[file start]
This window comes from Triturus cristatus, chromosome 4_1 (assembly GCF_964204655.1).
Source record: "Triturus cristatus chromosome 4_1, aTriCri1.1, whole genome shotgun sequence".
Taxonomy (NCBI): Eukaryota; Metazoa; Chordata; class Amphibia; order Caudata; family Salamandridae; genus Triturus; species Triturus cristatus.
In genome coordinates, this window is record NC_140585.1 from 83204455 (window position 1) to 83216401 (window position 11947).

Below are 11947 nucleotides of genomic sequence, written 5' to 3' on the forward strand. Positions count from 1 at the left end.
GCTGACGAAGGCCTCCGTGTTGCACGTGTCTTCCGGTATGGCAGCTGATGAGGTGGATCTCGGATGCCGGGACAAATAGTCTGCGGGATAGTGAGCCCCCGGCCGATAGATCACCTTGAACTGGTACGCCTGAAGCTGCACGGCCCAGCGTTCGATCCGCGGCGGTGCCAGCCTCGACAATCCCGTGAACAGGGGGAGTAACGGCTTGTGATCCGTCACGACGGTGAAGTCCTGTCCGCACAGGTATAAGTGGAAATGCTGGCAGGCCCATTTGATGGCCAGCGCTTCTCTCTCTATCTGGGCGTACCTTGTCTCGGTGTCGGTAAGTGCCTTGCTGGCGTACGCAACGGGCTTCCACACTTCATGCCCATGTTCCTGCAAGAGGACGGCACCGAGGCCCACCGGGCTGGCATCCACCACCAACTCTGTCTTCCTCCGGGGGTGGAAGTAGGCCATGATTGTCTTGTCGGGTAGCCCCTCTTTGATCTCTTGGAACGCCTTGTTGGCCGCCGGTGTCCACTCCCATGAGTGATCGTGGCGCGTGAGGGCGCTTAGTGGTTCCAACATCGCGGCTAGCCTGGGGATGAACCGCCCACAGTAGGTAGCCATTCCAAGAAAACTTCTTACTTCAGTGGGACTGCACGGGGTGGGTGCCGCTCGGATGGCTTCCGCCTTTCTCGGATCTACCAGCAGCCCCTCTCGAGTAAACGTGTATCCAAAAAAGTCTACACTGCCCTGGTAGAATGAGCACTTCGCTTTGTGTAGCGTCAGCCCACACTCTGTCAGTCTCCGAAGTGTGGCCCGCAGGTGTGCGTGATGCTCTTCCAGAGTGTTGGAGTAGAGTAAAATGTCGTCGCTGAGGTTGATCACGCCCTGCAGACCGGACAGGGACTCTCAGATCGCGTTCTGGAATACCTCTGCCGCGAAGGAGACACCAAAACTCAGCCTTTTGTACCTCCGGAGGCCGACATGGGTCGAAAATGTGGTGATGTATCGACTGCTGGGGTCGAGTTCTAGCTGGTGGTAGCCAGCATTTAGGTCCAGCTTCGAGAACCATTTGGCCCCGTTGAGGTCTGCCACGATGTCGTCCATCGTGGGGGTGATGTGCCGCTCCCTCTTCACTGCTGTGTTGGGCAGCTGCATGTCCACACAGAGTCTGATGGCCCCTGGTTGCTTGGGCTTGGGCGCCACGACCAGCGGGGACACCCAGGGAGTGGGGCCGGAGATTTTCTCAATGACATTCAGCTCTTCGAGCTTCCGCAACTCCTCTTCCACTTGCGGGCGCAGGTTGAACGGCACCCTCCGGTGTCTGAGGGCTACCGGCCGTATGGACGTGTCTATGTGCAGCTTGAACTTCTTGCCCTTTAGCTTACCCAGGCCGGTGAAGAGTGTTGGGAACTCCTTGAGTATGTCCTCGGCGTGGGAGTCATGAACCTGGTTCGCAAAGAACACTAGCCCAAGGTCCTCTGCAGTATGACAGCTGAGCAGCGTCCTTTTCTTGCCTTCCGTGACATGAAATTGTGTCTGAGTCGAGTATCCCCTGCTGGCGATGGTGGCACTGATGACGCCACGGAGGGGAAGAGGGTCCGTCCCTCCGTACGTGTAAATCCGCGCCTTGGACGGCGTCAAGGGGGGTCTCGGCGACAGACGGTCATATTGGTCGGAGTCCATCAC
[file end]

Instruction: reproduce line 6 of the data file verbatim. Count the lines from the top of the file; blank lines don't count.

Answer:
GCTGACGAAGGCCTCCGTGTTGCACGTGTCTTCCGGTATGGCAGCTGATGAGGTGGATCTCGGATGCCGGGACAAATAGTCTGCGGGATAGTGAGCCCCCGGCCGATAGATCACCTTGAACTGGTACGCCTGAAGCTGCACGGCCCAGCGTTCGATCCGCGGCGGTGCCAGCCTCGACAATCCCGTGAACAGGGGGAGTAACGGCTTGTGATCCGTCACGACGGTGAAGTCCTGTCCGCACAGGTATAAGTGGAAATGCTGGCAGGCCCATTTGATGGCCAGCGCTTCTCTCTCTATCTGGGCGTACCTTGTCTCGGTGTCGGTAAGTGCCTTGCTGGCGTACGCAACGGGCTTCCACACTTCATGCCCATGTTCCTGCAAGAGGACGGCACCGAGGCCCACCGGGCTGGCATCCACCACCAACTCTGTCTTCCTCCGGGGGTGGAAGTAGGCCATGATTGTCTTGTCGGGTAGCCCCTCTTTGATCTCTTGGAACGCCTTGTTGGCCGCCGGTGTCCACTCCCATGAGTGATCGTGGCGCGTGAGGGCGCTTAGTGGTTCCAACATCGCGGCTAGCCTGGGGATGAACCGCCCACAGTAGGTAGCCATTCCAAGAAAACTTCTTACTTCAGTGGGACTGCACGGGGTGGGTGCCGCTCGGATGGCTTCCGCCTTTCTCGGATCTACCAGCAGCCCCTCTCGAGTAAACGTGTATCCAAAAAAGTCTACACTGCCCTGGTAGAATGAGCACTTCGCTTTGTGTAGCGTCAGCCCACACTCTGTCAGTCTCCGAAGTGTGGCCCGCAGGTGTGCGTGATGCTCTTCCAGAGTGTTGGAGTAGAGTAAAATGTCGTCGCTGAGGTTGATCACGCCCTGCAGACCGGACAGGGACTCTCAGATCGCGTTCTGGAATACCTCTGCCGCGAAGGAGACACCAAAACTCAGCCTTTTGTACCTCCGGAGGCCGACATGGGTCGAAAATGTGGTGATGTATCGACTGCTGGGGTCGAGTTCTAGCTGGTGGTAGCCAGCATTTAGGTCCAGCTTCGAGAACCATTTGGCCCCGTTGAGGTCTGCCACGATGTCGTCCATCGTGGGGGTGATGTGCCGCTCCCTCTTCACTGCTGTGTTGGGCAGCTGCATGTCCACACAGAGTCTGATGGCCCCTGGTTGCTTGGGCTTGGGCGCCACGACCAGCGGGGACACCCAGGGAGTGGGGCCGGAGATTTTCTCAATGACATTCAGCTCTTCGAGCTTCCGCAACTCCTCTTCCACTTGCGGGCGCAGGTTGAACGGCACCCTCCGGTGTCTGAGGGCTACCGGCCGTATGGACGTGTCTATGTGCAGCTTGAACTTCTTGCCCTTTAGCTTACCCAGGCCGGTGAAGAGTGTTGGGAACTCCTTGAGTATGTCCTCGGCGTGGGAGTCATGAACCTGGTTCGCAAAGAACACTAGCCCAAGGTCCTCTGCAGTATGACAGCTGAGCAGCGTCCTTTTCTTGCCTTCCGTGACATGAAATTGTGTCTGAGTCGAGTATCCCCTGCTGGCGATGGTGGCACTGATGACGCCACGGAGGGGAAGAGGGTCCGTCCCTCCGTACGTGTAAATCCGCGCCTTGGACGGCGTCAAGGGGGGTCTCGGCGACAGACGGTCATATTGGTCGGAGTCCATCAC